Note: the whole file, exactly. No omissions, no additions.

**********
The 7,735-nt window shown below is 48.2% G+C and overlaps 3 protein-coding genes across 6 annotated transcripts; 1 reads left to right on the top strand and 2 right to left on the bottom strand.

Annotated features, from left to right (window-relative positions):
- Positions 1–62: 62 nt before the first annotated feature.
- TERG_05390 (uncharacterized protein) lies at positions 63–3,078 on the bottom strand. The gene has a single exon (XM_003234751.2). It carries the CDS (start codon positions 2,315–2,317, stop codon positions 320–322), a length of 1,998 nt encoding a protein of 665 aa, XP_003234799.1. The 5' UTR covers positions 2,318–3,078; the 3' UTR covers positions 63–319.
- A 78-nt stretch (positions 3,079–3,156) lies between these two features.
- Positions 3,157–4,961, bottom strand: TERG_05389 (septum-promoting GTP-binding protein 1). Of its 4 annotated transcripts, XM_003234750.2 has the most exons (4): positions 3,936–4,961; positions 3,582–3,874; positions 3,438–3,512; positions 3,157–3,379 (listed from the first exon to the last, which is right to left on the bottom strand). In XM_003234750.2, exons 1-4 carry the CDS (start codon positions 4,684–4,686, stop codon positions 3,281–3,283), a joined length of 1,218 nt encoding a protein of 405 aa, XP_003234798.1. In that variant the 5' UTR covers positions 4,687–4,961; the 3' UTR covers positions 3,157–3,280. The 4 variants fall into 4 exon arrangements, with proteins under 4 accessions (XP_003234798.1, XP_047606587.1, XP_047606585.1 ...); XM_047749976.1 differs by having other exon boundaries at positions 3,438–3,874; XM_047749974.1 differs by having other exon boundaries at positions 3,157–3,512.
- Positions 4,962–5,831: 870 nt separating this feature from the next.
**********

The 7,735-nt window shown below is 48.2% G+C and overlaps 3 protein-coding genes across 6 annotated transcripts; 1 reads left to right on the top strand and 2 right to left on the bottom strand.

Annotated features, from left to right (window-relative positions):
- Positions 1–62: 62 nt before the first annotated feature.
- TERG_05390 (uncharacterized protein) lies at positions 63–3,078 on the bottom strand. The gene has a single exon (XM_003234751.2). It carries the CDS (start codon positions 2,315–2,317, stop codon positions 320–322), a length of 1,998 nt encoding a protein of 665 aa, XP_003234799.1. The 5' UTR covers positions 2,318–3,078; the 3' UTR covers positions 63–319.
- A 78-nt stretch (positions 3,079–3,156) lies between these two features.
- Positions 3,157–4,961, bottom strand: TERG_05389 (septum-promoting GTP-binding protein 1). Of its 4 annotated transcripts, XM_003234750.2 has the most exons (4): positions 3,936–4,961; positions 3,582–3,874; positions 3,438–3,512; positions 3,157–3,379 (listed from the first exon to the last, which is right to left on the bottom strand). In XM_003234750.2, exons 1-4 carry the CDS (start codon positions 4,684–4,686, stop codon positions 3,281–3,283), a joined length of 1,218 nt encoding a protein of 405 aa, XP_003234798.1. In that variant the 5' UTR covers positions 4,687–4,961; the 3' UTR covers positions 3,157–3,280. The 4 variants fall into 4 exon arrangements, with proteins under 4 accessions (XP_003234798.1, XP_047606587.1, XP_047606585.1 ...); XM_047749976.1 differs by having other exon boundaries at positions 3,438–3,874; XM_047749974.1 differs by having other exon boundaries at positions 3,157–3,512.
- Positions 4,962–5,831: 870 nt separating this feature from the next.